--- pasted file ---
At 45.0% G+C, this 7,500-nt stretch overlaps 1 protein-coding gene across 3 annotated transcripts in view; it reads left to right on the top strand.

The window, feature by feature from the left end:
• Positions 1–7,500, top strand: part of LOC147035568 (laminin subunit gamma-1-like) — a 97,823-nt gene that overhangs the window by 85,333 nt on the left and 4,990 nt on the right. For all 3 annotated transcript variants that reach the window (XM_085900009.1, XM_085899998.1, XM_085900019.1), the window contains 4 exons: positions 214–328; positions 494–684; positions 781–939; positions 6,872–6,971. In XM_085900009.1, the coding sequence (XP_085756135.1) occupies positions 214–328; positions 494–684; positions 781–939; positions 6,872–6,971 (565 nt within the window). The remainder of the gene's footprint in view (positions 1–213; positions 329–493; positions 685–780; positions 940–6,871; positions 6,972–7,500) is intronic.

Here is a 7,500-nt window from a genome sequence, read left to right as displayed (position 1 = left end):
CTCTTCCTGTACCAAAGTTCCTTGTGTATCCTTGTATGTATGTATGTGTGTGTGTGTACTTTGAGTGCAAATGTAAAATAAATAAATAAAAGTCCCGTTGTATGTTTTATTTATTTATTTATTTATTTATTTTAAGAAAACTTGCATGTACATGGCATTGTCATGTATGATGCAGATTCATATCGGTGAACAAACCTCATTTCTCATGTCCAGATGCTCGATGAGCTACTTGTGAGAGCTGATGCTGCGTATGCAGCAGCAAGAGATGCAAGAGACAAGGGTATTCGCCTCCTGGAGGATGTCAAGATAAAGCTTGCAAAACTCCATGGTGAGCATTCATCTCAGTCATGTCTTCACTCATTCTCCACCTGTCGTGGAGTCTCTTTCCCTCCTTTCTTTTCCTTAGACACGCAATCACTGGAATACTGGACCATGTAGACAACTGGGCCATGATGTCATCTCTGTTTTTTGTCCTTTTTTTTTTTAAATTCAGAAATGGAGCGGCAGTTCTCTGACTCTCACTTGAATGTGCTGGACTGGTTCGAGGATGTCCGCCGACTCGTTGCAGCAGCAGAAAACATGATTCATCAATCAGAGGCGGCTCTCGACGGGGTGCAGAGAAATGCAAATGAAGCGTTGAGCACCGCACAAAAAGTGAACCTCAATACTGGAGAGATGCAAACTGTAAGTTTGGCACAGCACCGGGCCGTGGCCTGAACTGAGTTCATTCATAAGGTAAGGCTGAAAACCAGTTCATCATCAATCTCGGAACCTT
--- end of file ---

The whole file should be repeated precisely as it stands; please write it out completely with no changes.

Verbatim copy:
At 45.0% G+C, this 7,500-nt stretch overlaps 1 protein-coding gene across 3 annotated transcripts in view; it reads left to right on the top strand.

The window, feature by feature from the left end:
• Positions 1–7,500, top strand: part of LOC147035568 (laminin subunit gamma-1-like) — a 97,823-nt gene that overhangs the window by 85,333 nt on the left and 4,990 nt on the right. For all 3 annotated transcript variants that reach the window (XM_085900009.1, XM_085899998.1, XM_085900019.1), the window contains 4 exons: positions 214–328; positions 494–684; positions 781–939; positions 6,872–6,971. In XM_085900009.1, the coding sequence (XP_085756135.1) occupies positions 214–328; positions 494–684; positions 781–939; positions 6,872–6,971 (565 nt within the window). The remainder of the gene's footprint in view (positions 1–213; positions 329–493; positions 685–780; positions 940–6,871; positions 6,972–7,500) is intronic.

Here is a 7,500-nt window from a genome sequence, read left to right as displayed (position 1 = left end):
CTCTTCCTGTACCAAAGTTCCTTGTGTATCCTTGTATGTATGTATGTGTGTGTGTGTACTTTGAGTGCAAATGTAAAATAAATAAATAAAAGTCCCGTTGTATGTTTTATTTATTTATTTATTTATTTATTTTAAGAAAACTTGCATGTACATGGCATTGTCATGTATGATGCAGATTCATATCGGTGAACAAACCTCATTTCTCATGTCCAGATGCTCGATGAGCTACTTGTGAGAGCTGATGCTGCGTATGCAGCAGCAAGAGATGCAAGAGACAAGGGTATTCGCCTCCTGGAGGATGTCAAGATAAAGCTTGCAAAACTCCATGGTGAGCATTCATCTCAGTCATGTCTTCACTCATTCTCCACCTGTCGTGGAGTCTCTTTCCCTCCTTTCTTTTCCTTAGACACGCAATCACTGGAATACTGGACCATGTAGACAACTGGGCCATGATGTCATCTCTGTTTTTTGTCCTTTTTTTTTTTAAATTCAGAAATGGAGCGGCAGTTCTCTGACTCTCACTTGAATGTGCTGGACTGGTTCGAGGATGTCCGCCGACTCGTTGCAGCAGCAGAAAACATGATTCATCAATCAGAGGCGGCTCTCGACGGGGTGCAGAGAAATGCAAATGAAGCGTTGAGCACCGCACAAAAAGTGAACCTCAATACTGGAGAGATGCAAACTGTAAGTTTGGCACAGCACCGGGCCGTGGCCTGAACTGAGTTCATTCATAAGGTAAGGCTGAAAACCAGTTCATCATCAATCTCGGAACCTT